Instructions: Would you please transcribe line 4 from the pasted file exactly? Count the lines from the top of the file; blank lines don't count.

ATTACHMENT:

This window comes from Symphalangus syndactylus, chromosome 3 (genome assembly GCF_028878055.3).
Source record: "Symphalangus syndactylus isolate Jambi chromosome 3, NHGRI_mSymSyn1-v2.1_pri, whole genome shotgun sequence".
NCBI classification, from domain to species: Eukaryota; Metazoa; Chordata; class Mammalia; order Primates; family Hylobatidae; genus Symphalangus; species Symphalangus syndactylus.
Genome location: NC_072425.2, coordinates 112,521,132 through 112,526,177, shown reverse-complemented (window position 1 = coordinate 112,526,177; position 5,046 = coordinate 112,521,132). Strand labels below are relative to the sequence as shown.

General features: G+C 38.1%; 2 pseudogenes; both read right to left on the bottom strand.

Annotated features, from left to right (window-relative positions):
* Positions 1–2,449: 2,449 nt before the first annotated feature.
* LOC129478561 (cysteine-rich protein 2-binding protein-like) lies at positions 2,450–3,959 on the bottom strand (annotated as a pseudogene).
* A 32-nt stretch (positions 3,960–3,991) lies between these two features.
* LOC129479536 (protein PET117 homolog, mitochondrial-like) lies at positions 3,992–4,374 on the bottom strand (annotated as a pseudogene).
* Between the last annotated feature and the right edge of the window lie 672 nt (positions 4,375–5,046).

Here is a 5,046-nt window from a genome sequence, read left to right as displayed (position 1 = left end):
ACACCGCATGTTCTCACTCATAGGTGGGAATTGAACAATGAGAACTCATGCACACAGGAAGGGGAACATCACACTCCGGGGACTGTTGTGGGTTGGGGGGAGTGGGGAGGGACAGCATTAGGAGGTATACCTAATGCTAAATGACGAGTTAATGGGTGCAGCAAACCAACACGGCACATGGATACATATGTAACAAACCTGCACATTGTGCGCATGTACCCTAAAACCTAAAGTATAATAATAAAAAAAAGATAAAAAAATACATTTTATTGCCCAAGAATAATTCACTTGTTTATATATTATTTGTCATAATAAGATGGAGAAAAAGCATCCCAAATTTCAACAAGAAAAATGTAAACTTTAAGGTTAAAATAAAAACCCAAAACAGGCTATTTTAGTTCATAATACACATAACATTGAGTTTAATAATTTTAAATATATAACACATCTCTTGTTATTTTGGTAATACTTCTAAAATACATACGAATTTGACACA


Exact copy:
Genome location: NC_072425.2, coordinates 112,521,132 through 112,526,177, shown reverse-complemented (window position 1 = coordinate 112,526,177; position 5,046 = coordinate 112,521,132). Strand labels below are relative to the sequence as shown.